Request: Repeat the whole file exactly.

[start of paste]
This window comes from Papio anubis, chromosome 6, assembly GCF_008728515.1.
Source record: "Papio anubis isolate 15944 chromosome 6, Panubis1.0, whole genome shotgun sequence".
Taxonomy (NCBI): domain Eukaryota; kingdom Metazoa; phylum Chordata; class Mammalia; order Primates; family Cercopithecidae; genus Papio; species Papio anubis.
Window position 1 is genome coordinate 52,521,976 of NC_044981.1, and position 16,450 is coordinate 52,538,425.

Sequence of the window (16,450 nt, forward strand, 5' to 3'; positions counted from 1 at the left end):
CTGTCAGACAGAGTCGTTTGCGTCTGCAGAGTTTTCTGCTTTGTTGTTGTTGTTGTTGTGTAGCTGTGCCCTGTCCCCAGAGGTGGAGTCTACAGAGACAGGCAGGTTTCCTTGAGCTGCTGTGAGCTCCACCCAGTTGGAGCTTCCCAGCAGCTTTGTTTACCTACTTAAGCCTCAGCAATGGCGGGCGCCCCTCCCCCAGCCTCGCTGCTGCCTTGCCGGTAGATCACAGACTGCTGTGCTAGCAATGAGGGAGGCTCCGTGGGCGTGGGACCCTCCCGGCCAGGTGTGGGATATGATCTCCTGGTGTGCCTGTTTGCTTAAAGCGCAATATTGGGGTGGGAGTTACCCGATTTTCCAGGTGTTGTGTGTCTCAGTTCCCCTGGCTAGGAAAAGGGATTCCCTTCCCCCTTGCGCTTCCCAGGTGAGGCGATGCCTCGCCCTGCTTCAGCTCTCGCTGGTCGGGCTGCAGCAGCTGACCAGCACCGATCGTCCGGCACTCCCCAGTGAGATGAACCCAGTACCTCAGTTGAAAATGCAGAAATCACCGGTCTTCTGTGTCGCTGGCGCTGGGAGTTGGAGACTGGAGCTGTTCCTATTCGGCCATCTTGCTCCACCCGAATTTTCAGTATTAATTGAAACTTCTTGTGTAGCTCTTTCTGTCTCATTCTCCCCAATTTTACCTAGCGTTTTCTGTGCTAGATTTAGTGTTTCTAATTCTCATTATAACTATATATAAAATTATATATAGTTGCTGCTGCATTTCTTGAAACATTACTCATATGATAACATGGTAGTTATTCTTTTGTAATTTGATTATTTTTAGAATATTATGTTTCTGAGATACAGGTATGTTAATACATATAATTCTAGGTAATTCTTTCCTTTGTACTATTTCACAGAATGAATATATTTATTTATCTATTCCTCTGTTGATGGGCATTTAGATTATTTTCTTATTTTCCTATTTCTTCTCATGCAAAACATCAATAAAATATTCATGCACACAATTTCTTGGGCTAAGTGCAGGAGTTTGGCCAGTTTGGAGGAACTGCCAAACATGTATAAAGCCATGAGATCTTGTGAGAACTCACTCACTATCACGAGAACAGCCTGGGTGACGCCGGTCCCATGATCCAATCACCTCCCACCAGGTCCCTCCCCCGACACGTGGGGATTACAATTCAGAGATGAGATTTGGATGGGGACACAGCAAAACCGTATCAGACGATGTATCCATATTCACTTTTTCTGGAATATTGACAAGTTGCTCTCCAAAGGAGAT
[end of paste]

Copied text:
This window comes from Papio anubis, chromosome 6, assembly GCF_008728515.1.
Source record: "Papio anubis isolate 15944 chromosome 6, Panubis1.0, whole genome shotgun sequence".
Taxonomy (NCBI): domain Eukaryota; kingdom Metazoa; phylum Chordata; class Mammalia; order Primates; family Cercopithecidae; genus Papio; species Papio anubis.
Window position 1 is genome coordinate 52,521,976 of NC_044981.1, and position 16,450 is coordinate 52,538,425.

Sequence of the window (16,450 nt, forward strand, 5' to 3'; positions counted from 1 at the left end):
CTGTCAGACAGAGTCGTTTGCGTCTGCAGAGTTTTCTGCTTTGTTGTTGTTGTTGTTGTGTAGCTGTGCCCTGTCCCCAGAGGTGGAGTCTACAGAGACAGGCAGGTTTCCTTGAGCTGCTGTGAGCTCCACCCAGTTGGAGCTTCCCAGCAGCTTTGTTTACCTACTTAAGCCTCAGCAATGGCGGGCGCCCCTCCCCCAGCCTCGCTGCTGCCTTGCCGGTAGATCACAGACTGCTGTGCTAGCAATGAGGGAGGCTCCGTGGGCGTGGGACCCTCCCGGCCAGGTGTGGGATATGATCTCCTGGTGTGCCTGTTTGCTTAAAGCGCAATATTGGGGTGGGAGTTACCCGATTTTCCAGGTGTTGTGTGTCTCAGTTCCCCTGGCTAGGAAAAGGGATTCCCTTCCCCCTTGCGCTTCCCAGGTGAGGCGATGCCTCGCCCTGCTTCAGCTCTCGCTGGTCGGGCTGCAGCAGCTGACCAGCACCGATCGTCCGGCACTCCCCAGTGAGATGAACCCAGTACCTCAGTTGAAAATGCAGAAATCACCGGTCTTCTGTGTCGCTGGCGCTGGGAGTTGGAGACTGGAGCTGTTCCTATTCGGCCATCTTGCTCCACCCGAATTTTCAGTATTAATTGAAACTTCTTGTGTAGCTCTTTCTGTCTCATTCTCCCCAATTTTACCTAGCGTTTTCTGTGCTAGATTTAGTGTTTCTAATTCTCATTATAACTATATATAAAATTATATATAGTTGCTGCTGCATTTCTTGAAACATTACTCATATGATAACATGGTAGTTATTCTTTTGTAATTTGATTATTTTTAGAATATTATGTTTCTGAGATACAGGTATGTTAATACATATAATTCTAGGTAATTCTTTCCTTTGTACTATTTCACAGAATGAATATATTTATTTATCTATTCCTCTGTTGATGGGCATTTAGATTATTTTCTTATTTTCCTATTTCTTCTCATGCAAAACATCAATAAAATATTCATGCACACAATTTCTTGGGCTAAGTGCAGGAGTTTGGCCAGTTTGGAGGAACTGCCAAACATGTATAAAGCCATGAGATCTTGTGAGAACTCACTCACTATCACGAGAACAGCCTGGGTGACGCCGGTCCCATGATCCAATCACCTCCCACCAGGTCCCTCCCCCGACACGTGGGGATTACAATTCAGAGATGAGATTTGGATGGGGACACAGCAAAACCGTATCAGACGATGTATCCATATTCACTTTTTCTGGAATATTGACAAGTTGCTCTCCAAAGGAGAT